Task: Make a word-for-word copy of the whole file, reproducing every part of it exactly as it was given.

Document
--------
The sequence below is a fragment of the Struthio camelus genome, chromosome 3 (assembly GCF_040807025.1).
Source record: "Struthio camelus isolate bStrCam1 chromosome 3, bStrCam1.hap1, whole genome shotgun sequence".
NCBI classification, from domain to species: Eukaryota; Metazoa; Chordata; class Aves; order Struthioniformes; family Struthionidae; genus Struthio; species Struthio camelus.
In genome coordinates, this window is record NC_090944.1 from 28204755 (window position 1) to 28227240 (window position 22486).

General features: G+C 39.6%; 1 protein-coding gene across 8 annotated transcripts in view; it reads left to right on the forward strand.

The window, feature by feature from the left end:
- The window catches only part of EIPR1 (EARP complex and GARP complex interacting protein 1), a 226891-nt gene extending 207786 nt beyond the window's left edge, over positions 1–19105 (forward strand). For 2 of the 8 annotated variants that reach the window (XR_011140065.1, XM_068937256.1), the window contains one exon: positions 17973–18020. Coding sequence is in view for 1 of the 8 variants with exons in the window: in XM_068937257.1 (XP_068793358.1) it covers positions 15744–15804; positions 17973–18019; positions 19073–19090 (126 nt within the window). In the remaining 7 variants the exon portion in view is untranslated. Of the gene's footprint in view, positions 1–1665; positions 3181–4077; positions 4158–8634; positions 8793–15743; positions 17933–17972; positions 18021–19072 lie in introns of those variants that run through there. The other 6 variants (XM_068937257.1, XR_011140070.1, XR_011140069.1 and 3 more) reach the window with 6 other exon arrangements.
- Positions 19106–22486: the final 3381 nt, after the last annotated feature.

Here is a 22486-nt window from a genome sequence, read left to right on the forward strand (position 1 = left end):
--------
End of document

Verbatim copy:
The sequence below is a fragment of the Struthio camelus genome, chromosome 3 (assembly GCF_040807025.1).
Source record: "Struthio camelus isolate bStrCam1 chromosome 3, bStrCam1.hap1, whole genome shotgun sequence".
NCBI classification, from domain to species: Eukaryota; Metazoa; Chordata; class Aves; order Struthioniformes; family Struthionidae; genus Struthio; species Struthio camelus.
In genome coordinates, this window is record NC_090944.1 from 28204755 (window position 1) to 28227240 (window position 22486).

General features: G+C 39.6%; 1 protein-coding gene across 8 annotated transcripts in view; it reads left to right on the forward strand.

The window, feature by feature from the left end:
- The window catches only part of EIPR1 (EARP complex and GARP complex interacting protein 1), a 226891-nt gene extending 207786 nt beyond the window's left edge, over positions 1–19105 (forward strand). For 2 of the 8 annotated variants that reach the window (XR_011140065.1, XM_068937256.1), the window contains one exon: positions 17973–18020. Coding sequence is in view for 1 of the 8 variants with exons in the window: in XM_068937257.1 (XP_068793358.1) it covers positions 15744–15804; positions 17973–18019; positions 19073–19090 (126 nt within the window). In the remaining 7 variants the exon portion in view is untranslated. Of the gene's footprint in view, positions 1–1665; positions 3181–4077; positions 4158–8634; positions 8793–15743; positions 17933–17972; positions 18021–19072 lie in introns of those variants that run through there. The other 6 variants (XM_068937257.1, XR_011140070.1, XR_011140069.1 and 3 more) reach the window with 6 other exon arrangements.
- Positions 19106–22486: the final 3381 nt, after the last annotated feature.

Here is a 22486-nt window from a genome sequence, read left to right on the forward strand (position 1 = left end):